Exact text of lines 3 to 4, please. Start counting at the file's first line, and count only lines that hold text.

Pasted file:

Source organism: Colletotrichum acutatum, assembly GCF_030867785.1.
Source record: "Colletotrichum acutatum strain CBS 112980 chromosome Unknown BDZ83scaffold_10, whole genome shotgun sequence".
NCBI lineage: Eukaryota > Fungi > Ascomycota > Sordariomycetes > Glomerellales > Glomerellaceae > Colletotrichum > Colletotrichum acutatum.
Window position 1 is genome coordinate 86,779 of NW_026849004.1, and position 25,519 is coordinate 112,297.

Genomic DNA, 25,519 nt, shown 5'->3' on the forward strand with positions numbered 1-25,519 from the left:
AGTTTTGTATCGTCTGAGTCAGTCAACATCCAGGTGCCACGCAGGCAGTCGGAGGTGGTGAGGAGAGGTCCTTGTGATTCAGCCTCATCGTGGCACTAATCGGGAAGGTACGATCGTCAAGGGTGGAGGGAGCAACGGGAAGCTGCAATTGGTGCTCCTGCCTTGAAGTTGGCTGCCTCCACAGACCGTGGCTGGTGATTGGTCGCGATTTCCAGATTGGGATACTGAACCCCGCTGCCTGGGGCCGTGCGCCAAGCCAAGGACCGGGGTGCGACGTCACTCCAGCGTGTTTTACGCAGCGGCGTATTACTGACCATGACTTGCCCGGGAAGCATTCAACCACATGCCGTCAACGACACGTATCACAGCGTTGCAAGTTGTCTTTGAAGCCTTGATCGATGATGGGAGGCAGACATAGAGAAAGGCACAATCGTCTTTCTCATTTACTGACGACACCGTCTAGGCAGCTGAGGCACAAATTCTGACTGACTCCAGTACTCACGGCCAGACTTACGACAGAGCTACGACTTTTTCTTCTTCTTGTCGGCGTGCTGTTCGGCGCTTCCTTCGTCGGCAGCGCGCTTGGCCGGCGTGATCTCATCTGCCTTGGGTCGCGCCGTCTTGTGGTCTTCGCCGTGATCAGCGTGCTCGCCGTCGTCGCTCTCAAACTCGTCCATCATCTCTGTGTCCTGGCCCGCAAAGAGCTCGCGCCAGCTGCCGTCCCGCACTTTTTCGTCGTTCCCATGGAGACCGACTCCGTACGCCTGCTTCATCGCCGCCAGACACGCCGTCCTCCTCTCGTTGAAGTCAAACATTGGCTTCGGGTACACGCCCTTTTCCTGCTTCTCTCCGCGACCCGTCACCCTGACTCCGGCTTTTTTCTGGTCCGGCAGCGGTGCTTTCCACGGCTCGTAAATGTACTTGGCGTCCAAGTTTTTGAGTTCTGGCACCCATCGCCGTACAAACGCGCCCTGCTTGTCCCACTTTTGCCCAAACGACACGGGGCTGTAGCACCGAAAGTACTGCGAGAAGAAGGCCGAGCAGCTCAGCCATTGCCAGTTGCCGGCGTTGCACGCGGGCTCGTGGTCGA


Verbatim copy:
NCBI lineage: Eukaryota > Fungi > Ascomycota > Sordariomycetes > Glomerellales > Glomerellaceae > Colletotrichum > Colletotrichum acutatum.
Window position 1 is genome coordinate 86,779 of NW_026849004.1, and position 25,519 is coordinate 112,297.